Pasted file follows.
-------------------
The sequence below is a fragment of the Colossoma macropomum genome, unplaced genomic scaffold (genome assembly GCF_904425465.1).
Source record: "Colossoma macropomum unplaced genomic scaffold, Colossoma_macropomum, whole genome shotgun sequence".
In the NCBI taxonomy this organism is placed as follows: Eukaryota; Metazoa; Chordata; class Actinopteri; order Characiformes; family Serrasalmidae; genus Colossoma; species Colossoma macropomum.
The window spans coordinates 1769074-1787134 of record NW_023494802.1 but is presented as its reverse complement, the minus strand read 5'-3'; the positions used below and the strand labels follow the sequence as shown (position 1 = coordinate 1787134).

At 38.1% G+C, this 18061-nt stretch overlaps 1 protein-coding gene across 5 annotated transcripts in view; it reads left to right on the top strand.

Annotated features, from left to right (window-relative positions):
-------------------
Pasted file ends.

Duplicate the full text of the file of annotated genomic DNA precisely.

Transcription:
The sequence below is a fragment of the Colossoma macropomum genome, unplaced genomic scaffold (genome assembly GCF_904425465.1).
Source record: "Colossoma macropomum unplaced genomic scaffold, Colossoma_macropomum, whole genome shotgun sequence".
In the NCBI taxonomy this organism is placed as follows: Eukaryota; Metazoa; Chordata; class Actinopteri; order Characiformes; family Serrasalmidae; genus Colossoma; species Colossoma macropomum.
The window spans coordinates 1769074-1787134 of record NW_023494802.1 but is presented as its reverse complement, the minus strand read 5'-3'; the positions used below and the strand labels follow the sequence as shown (position 1 = coordinate 1787134).

At 38.1% G+C, this 18061-nt stretch overlaps 1 protein-coding gene across 5 annotated transcripts in view; it reads left to right on the top strand.

Annotated features, from left to right (window-relative positions):